Unlike the standard Java event model, which defines a plethora of event types, all Jini events implement the same interface.  There is only one type of event: remote.  Jini events can be delegated to third parties.  The idea is that you write third party event handlers to take care of the quality of delivery needs of each client.  This is custom code, rather than a standard set of interfaces.  So I could have one delegate called Mailbox that freeze dries all of the events generated while an interested listener is detached from the system.  I could have another delegate (Telemarketer) that keeps trying and trying to reach the registered listener until a connection is made or the appropriate lease expires.

G. Transactions

Transactions group related operations into a composite operation with a boolean condition (success or failure) that depends on the outcomes of the component pieces.  For example, a transaction that debits one account and credits another should be grouped into a single composite operation.  If the debit operation is successful, but the credit operation fails, the entire operation should be voided and no data should be changed.

The Sun distribution comes with an implementation of a transaction manager that is called mahalo.

H. Comparison with CORBA and WebFlow

Most of the key RMI concepts have corresponding pieces in the CORBA specification.  CORBA is of course language independent,  so the remote interfaces are written in the Interface Definition Language (IDL).  A CORBA application is typically broken into the same parts as the RMI application.  Stubs (and skeletons) are generated with a special compiler (vendor supplied) from the IDL.  Both clients and servers create instances of an Object Request Broker object that makes the implementation object remotely deliverable.  The server also must instantiate an object adapter (BOA or, now, POA).  CORBA servers publish references to themselves as strings called Interoperable Object References (IORs) that must be found by the client (such as by a URL address).  The IOR contains all the information necessary for the client and server to connect.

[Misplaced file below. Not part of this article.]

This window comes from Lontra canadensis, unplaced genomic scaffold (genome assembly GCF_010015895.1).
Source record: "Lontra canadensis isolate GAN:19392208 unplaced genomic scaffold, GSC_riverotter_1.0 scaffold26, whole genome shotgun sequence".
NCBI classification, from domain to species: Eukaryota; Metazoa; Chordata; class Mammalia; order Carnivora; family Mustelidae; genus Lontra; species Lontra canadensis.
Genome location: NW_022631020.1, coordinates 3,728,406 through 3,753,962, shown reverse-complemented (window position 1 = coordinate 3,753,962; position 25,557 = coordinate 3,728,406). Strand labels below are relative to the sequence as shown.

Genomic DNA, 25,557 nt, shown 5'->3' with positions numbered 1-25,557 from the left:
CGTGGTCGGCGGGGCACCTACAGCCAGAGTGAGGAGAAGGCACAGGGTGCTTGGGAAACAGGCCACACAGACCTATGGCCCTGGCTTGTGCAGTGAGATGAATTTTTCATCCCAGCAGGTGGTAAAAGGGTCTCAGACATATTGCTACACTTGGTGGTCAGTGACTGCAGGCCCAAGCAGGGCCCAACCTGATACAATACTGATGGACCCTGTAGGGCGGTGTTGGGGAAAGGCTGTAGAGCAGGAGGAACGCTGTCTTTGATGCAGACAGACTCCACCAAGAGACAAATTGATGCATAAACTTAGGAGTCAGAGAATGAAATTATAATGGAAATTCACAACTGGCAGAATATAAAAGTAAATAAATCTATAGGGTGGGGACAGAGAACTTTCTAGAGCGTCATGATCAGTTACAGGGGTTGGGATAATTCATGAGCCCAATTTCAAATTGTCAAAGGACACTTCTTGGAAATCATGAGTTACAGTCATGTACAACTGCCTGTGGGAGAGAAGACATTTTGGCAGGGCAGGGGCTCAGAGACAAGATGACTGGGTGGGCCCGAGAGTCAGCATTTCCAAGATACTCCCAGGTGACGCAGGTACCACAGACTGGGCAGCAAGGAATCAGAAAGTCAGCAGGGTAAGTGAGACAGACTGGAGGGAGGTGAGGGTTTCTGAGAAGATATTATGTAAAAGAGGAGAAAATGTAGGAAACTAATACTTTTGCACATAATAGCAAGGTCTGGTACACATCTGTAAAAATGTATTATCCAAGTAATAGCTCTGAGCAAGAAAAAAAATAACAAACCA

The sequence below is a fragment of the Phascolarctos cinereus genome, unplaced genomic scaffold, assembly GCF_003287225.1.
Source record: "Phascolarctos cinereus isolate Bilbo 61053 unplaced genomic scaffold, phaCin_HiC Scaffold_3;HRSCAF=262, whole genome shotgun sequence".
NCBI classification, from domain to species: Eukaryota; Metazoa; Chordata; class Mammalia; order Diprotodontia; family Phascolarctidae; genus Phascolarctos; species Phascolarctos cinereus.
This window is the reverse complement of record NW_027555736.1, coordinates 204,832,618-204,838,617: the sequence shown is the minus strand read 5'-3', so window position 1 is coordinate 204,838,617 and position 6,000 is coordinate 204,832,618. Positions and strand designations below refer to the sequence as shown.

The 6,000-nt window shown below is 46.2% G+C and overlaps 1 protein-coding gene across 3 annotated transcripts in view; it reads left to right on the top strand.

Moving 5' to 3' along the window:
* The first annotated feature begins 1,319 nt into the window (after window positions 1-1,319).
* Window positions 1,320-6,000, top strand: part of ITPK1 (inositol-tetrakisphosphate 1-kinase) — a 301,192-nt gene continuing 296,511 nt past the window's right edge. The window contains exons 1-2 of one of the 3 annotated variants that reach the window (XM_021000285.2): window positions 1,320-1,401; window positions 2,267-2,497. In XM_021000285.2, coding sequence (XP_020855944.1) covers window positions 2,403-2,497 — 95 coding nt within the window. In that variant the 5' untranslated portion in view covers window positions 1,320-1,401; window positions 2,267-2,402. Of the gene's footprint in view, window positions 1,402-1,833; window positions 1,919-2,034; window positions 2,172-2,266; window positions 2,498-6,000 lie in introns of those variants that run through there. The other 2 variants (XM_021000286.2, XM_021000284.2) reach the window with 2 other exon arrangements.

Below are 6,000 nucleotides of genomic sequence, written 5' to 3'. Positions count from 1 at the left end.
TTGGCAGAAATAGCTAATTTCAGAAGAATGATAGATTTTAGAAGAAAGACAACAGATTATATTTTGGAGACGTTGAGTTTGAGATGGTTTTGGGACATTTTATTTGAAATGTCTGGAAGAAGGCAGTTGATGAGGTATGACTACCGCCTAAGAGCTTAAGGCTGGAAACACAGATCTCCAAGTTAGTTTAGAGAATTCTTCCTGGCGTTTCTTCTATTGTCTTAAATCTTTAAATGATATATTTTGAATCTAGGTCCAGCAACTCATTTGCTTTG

Going beyond the core specification, CORBA provides supplementary specifications for so-called CORBAservices, which vendors may optionally provide.  One of the most commonly available is the naming service, which eliminates the need to look up the IOR and allows the client to look up objects by handles.  Typically, CORBA vendors provide core CORBA and common services like Naming for free, but charge for other services like security.

Note with WebFlow we have (in effect) our own naming service. The client must find the master server by getting its IOR, but once this is done, the client can connect to any available slaves belonging to that master.  In practice, this has some long term disadvantages, since we have introduced custom code perhaps unnecessarily, when we could get more reliable, thoroughly tested code from a vendor.  And it also takes us down a divergent path from the rest of the world.

The activatable objects of RMI are not, to my knowledge, analogous to anything in CORBA.  We certainly don't have anything like this capability in WebFlow.

CORBA is just now (2.3) to the point that it can pass objects and parameters by value (that is, create local copies).  In earlier versions of CORBA, it is not possible to have more than fairly primitive return types and arguments (ints, floats, strings, structs,...) unless these are also IDL interfaces (that is, also remote objects).  I presume this is required for compatibility with C and other older languages.  RMI does not have this restriction.

CORBA allows for dynamic method invocation:  objects can be discovered by servers at runtime, and their methods can be invoked.  In CORBA parlance, this is called introspection.  WebFlow uses this to (for example) dynamically add contexts and modules to the master server.  The master will not know what slaves it will have added to it, what modules these slaves will use and so forth.  This is quite sexy for C code, but Java already comes with this capability (reflection).

CORBA is a specification produced by a consortium of 800+ vendors, and, in my opinion, it often shows.  CORBA must be all things to all people in all languages, whereas RMI is limited to a single language.  For internal development consistency, RMI appears to be relatively straightforward to use for experienced Java programmers, and many of the more sophisticated features are much better hidden under the hood for application developers than in CORBA.   It is worth noting that while the CORBA specification comes with the weight of the OMG behind it (including IBM, HP, Oracle, and even Sun), it appears to me that most of the actual implementations have been done by relatively small vendors.

I.  Observations and Conclusions

It was originally my intention to just review Jini, but as I began reading it became apparent that it and RMI are too closely tied together.  While it appears possible to combine CORBA and Jini, you can't take advantage of all the features.  The problems appear to be as follows: Some other comments:

IV. References